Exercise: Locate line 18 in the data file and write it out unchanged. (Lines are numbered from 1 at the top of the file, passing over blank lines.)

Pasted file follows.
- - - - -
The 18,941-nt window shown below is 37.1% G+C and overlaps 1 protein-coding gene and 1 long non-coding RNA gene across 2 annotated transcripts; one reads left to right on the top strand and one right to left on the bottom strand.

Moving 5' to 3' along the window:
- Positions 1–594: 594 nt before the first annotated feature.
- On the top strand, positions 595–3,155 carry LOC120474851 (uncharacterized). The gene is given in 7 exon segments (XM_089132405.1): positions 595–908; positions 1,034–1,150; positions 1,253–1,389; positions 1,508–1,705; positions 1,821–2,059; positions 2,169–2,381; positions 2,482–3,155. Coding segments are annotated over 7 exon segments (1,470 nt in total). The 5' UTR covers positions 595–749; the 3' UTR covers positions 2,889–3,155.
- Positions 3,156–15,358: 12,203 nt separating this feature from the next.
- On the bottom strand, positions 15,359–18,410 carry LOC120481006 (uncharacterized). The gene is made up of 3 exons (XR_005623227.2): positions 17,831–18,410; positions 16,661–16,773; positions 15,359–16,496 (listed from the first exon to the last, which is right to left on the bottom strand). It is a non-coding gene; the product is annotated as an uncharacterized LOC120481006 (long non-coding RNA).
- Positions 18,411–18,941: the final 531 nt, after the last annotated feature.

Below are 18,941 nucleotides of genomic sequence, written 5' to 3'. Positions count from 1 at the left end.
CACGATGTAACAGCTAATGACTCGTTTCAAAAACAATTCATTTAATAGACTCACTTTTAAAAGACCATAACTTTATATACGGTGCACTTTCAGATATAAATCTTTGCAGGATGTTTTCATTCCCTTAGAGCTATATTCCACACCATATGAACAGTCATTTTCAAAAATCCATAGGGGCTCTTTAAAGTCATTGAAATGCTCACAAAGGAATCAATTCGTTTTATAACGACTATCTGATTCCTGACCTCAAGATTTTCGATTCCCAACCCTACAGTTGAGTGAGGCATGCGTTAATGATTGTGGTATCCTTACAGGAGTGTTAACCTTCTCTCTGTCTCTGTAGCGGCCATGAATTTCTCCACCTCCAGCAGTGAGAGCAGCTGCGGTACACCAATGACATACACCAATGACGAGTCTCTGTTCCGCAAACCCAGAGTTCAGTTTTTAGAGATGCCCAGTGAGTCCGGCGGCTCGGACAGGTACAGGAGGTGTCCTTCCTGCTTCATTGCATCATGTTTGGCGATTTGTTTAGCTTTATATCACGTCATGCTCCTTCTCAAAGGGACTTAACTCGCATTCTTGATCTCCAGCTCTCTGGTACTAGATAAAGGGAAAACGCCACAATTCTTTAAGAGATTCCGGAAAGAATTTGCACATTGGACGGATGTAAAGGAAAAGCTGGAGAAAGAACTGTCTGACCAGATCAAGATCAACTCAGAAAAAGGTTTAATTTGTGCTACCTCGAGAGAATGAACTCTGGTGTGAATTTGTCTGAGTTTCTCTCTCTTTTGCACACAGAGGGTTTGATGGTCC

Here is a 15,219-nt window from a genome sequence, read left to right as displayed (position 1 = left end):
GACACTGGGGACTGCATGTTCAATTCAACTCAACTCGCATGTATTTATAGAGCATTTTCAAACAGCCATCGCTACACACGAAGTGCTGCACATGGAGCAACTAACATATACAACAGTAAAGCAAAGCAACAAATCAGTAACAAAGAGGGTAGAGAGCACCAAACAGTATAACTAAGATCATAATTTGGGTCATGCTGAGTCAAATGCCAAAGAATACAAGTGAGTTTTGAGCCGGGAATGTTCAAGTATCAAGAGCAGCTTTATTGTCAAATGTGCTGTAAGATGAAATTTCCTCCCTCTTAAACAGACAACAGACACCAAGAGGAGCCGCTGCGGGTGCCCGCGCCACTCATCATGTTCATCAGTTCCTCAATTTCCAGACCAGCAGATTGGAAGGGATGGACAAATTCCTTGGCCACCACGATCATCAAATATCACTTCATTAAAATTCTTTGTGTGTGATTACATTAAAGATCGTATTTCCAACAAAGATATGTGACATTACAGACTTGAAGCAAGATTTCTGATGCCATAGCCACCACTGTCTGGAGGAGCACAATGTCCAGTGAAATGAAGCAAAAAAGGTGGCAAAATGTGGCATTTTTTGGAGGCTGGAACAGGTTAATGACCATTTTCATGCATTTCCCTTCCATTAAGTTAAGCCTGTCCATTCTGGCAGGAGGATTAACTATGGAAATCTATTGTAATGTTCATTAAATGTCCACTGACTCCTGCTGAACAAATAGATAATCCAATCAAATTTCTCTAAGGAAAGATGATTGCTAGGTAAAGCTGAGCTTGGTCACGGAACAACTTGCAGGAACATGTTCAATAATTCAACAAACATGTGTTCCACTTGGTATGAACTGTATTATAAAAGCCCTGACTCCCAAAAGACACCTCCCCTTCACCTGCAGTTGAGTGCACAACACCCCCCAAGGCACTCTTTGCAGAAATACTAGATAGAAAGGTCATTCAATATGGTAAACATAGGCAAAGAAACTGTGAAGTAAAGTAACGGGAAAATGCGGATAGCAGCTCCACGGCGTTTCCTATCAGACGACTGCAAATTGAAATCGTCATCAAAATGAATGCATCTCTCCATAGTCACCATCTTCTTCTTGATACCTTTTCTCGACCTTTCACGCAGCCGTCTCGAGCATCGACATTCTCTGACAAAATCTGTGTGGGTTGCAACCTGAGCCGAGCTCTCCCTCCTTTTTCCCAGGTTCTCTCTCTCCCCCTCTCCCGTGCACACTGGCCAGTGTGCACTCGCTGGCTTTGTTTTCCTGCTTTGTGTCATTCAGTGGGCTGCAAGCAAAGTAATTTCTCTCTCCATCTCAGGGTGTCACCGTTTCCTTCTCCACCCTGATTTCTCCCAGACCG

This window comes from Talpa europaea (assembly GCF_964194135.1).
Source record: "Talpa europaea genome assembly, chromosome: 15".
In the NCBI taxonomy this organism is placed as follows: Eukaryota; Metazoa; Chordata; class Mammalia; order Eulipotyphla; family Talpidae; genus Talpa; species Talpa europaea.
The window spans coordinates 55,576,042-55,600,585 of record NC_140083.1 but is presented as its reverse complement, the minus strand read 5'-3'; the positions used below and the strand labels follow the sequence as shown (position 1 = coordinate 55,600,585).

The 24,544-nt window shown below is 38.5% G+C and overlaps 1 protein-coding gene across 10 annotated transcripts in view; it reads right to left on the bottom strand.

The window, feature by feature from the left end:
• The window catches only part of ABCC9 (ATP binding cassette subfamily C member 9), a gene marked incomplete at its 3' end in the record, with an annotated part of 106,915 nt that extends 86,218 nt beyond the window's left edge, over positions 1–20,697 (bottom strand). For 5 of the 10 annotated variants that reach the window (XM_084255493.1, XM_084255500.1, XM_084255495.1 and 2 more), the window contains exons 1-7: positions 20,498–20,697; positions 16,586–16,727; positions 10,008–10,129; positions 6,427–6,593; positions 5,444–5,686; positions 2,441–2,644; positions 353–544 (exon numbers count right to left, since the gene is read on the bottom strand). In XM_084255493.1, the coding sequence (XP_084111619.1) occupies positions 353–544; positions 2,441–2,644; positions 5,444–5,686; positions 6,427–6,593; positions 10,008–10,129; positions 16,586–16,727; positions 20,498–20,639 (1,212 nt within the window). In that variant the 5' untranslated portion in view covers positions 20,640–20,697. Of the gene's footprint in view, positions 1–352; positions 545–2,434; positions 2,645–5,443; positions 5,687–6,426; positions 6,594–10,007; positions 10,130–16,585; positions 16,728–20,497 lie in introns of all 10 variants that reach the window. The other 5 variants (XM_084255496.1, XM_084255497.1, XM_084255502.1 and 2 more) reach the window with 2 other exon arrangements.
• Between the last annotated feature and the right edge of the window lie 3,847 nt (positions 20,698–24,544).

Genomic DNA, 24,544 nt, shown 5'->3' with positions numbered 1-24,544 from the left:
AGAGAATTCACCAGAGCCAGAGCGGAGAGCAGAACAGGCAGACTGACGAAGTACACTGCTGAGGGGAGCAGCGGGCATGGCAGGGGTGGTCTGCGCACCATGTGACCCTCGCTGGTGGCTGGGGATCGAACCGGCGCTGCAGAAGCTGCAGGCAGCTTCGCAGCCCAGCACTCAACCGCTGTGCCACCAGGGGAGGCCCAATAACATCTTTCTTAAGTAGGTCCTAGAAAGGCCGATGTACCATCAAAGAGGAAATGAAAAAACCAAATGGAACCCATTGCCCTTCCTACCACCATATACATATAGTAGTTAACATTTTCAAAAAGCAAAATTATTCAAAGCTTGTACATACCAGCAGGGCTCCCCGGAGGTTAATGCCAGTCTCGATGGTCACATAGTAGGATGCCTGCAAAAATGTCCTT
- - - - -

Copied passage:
• The window catches only part of ABCC9 (ATP binding cassette subfamily C member 9), a gene marked incomplete at its 3' end in the record, with an annotated part of 106,915 nt that extends 86,218 nt beyond the window's left edge, over positions 1–20,697 (bottom strand). For 5 of the 10 annotated variants that reach the window (XM_084255493.1, XM_084255500.1, XM_084255495.1 and 2 more), the window contains exons 1-7: positions 20,498–20,697; positions 16,586–16,727; positions 10,008–10,129; positions 6,427–6,593; positions 5,444–5,686; positions 2,441–2,644; positions 353–544 (exon numbers count right to left, since the gene is read on the bottom strand). In XM_084255493.1, the coding sequence (XP_084111619.1) occupies positions 353–544; positions 2,441–2,644; positions 5,444–5,686; positions 6,427–6,593; positions 10,008–10,129; positions 16,586–16,727; positions 20,498–20,639 (1,212 nt within the window). In that variant the 5' untranslated portion in view covers positions 20,640–20,697. Of the gene's footprint in view, positions 1–352; positions 545–2,434; positions 2,645–5,443; positions 5,687–6,426; positions 6,594–10,007; positions 10,130–16,585; positions 16,728–20,497 lie in introns of all 10 variants that reach the window. The other 5 variants (XM_084255496.1, XM_084255497.1, XM_084255502.1 and 2 more) reach the window with 2 other exon arrangements.